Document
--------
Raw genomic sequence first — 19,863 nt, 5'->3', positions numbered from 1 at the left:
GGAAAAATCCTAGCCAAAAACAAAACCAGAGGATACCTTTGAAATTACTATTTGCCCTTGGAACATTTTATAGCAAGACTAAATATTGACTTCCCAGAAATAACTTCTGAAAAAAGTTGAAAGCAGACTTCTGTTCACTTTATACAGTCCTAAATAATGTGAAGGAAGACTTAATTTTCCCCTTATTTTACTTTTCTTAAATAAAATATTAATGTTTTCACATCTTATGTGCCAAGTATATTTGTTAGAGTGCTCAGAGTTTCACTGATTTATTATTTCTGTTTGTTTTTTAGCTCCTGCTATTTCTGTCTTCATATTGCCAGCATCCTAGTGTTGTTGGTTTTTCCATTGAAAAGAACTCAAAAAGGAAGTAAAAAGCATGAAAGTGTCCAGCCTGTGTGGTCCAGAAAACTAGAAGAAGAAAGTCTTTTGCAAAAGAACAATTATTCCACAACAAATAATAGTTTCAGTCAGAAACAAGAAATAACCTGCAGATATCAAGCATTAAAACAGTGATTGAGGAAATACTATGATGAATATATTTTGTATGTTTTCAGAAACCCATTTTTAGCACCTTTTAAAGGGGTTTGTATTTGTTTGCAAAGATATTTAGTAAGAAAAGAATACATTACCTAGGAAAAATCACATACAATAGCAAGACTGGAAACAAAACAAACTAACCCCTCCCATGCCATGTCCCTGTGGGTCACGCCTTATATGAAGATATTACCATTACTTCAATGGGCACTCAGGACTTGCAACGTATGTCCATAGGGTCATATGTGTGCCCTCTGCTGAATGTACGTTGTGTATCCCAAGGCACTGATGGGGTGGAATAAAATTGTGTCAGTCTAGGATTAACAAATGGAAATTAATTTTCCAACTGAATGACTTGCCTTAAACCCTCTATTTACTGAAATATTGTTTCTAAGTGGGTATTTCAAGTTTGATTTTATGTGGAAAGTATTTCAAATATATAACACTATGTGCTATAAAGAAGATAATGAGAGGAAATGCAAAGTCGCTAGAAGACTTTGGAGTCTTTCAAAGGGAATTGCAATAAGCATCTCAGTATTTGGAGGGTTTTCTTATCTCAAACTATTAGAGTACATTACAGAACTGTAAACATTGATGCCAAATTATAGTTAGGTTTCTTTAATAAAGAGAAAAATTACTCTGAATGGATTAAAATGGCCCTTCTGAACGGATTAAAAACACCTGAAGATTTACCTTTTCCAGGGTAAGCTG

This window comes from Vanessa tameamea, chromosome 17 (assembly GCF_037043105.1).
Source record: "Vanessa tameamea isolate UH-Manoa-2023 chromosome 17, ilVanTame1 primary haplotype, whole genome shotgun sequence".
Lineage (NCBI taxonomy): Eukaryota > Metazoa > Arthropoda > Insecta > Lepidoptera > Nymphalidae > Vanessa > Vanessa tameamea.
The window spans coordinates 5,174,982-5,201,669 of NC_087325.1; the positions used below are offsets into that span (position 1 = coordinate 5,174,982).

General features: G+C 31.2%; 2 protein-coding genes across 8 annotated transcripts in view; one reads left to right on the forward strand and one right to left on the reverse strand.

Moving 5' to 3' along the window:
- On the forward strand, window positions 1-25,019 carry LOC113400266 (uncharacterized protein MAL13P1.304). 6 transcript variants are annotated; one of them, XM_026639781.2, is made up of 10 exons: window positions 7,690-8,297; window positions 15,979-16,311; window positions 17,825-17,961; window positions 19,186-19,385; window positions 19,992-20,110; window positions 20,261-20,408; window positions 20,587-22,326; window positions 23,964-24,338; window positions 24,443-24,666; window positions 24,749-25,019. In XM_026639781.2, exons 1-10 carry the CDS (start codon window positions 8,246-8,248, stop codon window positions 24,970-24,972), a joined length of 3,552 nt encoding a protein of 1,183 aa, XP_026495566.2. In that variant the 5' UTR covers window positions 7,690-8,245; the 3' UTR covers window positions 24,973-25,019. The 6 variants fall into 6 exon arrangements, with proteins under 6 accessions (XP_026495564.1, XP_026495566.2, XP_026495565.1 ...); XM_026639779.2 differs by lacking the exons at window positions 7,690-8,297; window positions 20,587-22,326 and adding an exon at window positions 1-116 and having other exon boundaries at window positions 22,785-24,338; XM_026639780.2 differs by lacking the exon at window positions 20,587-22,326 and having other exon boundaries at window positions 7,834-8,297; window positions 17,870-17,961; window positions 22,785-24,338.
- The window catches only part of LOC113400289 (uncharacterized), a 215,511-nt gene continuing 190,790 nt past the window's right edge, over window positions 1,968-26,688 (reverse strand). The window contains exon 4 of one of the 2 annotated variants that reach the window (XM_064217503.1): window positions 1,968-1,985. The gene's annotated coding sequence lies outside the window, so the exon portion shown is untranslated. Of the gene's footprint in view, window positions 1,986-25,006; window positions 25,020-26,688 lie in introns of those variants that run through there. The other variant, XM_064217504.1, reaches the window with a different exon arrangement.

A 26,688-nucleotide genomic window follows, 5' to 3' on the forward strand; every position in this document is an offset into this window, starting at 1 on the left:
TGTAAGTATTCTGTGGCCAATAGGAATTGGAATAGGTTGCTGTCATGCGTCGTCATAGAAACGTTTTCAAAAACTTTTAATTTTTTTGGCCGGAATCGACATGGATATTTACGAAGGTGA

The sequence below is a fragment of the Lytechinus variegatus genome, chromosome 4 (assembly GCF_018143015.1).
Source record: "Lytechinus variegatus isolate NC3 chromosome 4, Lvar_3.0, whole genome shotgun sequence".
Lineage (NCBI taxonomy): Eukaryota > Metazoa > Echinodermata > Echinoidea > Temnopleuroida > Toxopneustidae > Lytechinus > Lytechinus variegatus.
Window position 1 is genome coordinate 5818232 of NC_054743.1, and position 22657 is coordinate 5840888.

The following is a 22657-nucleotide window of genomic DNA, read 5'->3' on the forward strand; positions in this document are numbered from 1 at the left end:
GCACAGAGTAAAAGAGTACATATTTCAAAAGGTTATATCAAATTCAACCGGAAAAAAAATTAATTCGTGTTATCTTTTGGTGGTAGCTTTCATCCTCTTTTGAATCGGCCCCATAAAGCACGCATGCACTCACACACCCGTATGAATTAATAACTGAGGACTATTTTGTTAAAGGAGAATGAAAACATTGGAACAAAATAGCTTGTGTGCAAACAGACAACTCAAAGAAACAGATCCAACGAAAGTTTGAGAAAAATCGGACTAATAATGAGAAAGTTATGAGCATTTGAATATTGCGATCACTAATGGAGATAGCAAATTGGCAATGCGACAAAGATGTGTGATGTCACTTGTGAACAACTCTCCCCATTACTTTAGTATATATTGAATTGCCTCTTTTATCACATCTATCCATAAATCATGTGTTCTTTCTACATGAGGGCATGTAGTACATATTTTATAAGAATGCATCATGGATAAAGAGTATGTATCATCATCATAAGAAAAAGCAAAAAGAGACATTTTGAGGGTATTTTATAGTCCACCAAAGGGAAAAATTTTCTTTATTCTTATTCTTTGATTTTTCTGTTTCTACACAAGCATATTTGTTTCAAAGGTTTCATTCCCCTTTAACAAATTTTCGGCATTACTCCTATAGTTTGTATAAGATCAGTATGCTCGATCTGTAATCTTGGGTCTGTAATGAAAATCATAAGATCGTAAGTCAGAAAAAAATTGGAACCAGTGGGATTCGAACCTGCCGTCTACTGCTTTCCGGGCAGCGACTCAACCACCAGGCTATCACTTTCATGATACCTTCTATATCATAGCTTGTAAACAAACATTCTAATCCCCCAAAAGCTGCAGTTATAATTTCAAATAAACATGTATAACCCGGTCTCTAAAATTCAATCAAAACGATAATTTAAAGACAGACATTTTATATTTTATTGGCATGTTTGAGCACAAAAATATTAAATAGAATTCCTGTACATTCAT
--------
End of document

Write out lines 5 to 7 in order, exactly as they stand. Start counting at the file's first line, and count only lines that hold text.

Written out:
Lineage (NCBI taxonomy): Eukaryota > Metazoa > Arthropoda > Insecta > Lepidoptera > Nymphalidae > Vanessa > Vanessa tameamea.
The window spans coordinates 5,174,982-5,201,669 of NC_087325.1; the positions used below are offsets into that span (position 1 = coordinate 5,174,982).

General features: G+C 31.2%; 2 protein-coding genes across 8 annotated transcripts in view; one reads left to right on the forward strand and one right to left on the reverse strand.